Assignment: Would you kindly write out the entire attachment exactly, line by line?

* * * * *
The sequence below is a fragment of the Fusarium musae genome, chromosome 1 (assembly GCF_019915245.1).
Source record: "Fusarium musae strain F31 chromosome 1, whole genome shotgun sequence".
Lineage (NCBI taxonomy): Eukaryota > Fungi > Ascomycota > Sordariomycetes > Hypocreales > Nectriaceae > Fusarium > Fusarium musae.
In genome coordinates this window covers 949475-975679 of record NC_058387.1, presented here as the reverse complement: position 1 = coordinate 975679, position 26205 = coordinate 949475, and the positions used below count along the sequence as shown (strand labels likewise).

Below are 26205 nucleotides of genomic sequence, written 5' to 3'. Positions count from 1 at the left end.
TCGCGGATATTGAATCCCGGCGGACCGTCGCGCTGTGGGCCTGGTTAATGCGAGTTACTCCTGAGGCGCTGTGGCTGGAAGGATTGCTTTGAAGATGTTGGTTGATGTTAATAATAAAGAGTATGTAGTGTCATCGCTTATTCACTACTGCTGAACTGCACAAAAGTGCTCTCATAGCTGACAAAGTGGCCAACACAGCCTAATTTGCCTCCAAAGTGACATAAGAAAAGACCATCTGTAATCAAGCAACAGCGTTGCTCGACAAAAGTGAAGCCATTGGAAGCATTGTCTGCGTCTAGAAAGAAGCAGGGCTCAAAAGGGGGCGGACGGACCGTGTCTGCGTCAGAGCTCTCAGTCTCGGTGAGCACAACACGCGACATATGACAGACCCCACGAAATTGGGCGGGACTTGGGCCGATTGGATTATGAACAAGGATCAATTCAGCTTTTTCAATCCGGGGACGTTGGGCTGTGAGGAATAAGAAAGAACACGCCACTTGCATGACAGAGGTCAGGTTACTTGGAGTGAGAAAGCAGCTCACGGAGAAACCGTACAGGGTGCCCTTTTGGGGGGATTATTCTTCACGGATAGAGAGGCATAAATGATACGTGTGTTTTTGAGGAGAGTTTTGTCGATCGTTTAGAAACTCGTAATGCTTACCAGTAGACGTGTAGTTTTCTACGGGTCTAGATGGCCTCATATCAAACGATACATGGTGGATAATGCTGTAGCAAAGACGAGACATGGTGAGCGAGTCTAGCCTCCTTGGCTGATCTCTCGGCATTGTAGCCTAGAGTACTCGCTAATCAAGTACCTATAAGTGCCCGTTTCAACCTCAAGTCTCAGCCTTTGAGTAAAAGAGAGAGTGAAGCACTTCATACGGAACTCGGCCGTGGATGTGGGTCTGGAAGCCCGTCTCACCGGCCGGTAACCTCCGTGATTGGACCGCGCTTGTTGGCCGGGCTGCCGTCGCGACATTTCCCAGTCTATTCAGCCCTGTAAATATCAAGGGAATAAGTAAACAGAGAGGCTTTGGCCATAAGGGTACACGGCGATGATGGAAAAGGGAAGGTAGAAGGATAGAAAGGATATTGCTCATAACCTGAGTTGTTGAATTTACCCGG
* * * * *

The sequence below is a fragment of the Fusarium musae genome, chromosome 1 (assembly GCF_019915245.1).
Source record: "Fusarium musae strain F31 chromosome 1, whole genome shotgun sequence".
Lineage (NCBI taxonomy): Eukaryota > Fungi > Ascomycota > Sordariomycetes > Hypocreales > Nectriaceae > Fusarium > Fusarium musae.
In genome coordinates this window covers 949475-975679 of record NC_058387.1, presented here as the reverse complement: position 1 = coordinate 975679, position 26205 = coordinate 949475, and the positions used below count along the sequence as shown (strand labels likewise).

Below are 26205 nucleotides of genomic sequence, written 5' to 3'. Positions count from 1 at the left end.
TCGCGGATATTGAATCCCGGCGGACCGTCGCGCTGTGGGCCTGGTTAATGCGAGTTACTCCTGAGGCGCTGTGGCTGGAAGGATTGCTTTGAAGATGTTGGTTGATGTTAATAATAAAGAGTATGTAGTGTCATCGCTTATTCACTACTGCTGAACTGCACAAAAGTGCTCTCATAGCTGACAAAGTGGCCAACACAGCCTAATTTGCCTCCAAAGTGACATAAGAAAAGACCATCTGTAATCAAGCAACAGCGTTGCTCGACAAAAGTGAAGCCATTGGAAGCATTGTCTGCGTCTAGAAAGAAGCAGGGCTCAAAAGGGGGCGGACGGACCGTGTCTGCGTCAGAGCTCTCAGTCTCGGTGAGCACAACACGCGACATATGACAGACCCCACGAAATTGGGCGGGACTTGGGCCGATTGGATTATGAACAAGGATCAATTCAGCTTTTTCAATCCGGGGACGTTGGGCTGTGAGGAATAAGAAAGAACACGCCACTTGCATGACAGAGGTCAGGTTACTTGGAGTGAGAAAGCAGCTCACGGAGAAACCGTACAGGGTGCCCTTTTGGGGGGATTATTCTTCACGGATAGAGAGGCATAAATGATACGTGTGTTTTTGAGGAGAGTTTTGTCGATCGTTTAGAAACTCGTAATGCTTACCAGTAGACGTGTAGTTTTCTACGGGTCTAGATGGCCTCATATCAAACGATACATGGTGGATAATGCTGTAGCAAAGACGAGACATGGTGAGCGAGTCTAGCCTCCTTGGCTGATCTCTCGGCATTGTAGCCTAGAGTACTCGCTAATCAAGTACCTATAAGTGCCCGTTTCAACCTCAAGTCTCAGCCTTTGAGTAAAAGAGAGAGTGAAGCACTTCATACGGAACTCGGCCGTGGATGTGGGTCTGGAAGCCCGTCTCACCGGCCGGTAACCTCCGTGATTGGACCGCGCTTGTTGGCCGGGCTGCCGTCGCGACATTTCCCAGTCTATTCAGCCCTGTAAATATCAAGGGAATAAGTAAACAGAGAGGCTTTGGCCATAAGGGTACACGGCGATGATGGAAAAGGGAAGGTAGAAGGATAGAAAGGATATTGCTCATAACCTGAGTTGTTGAATTTACCCGG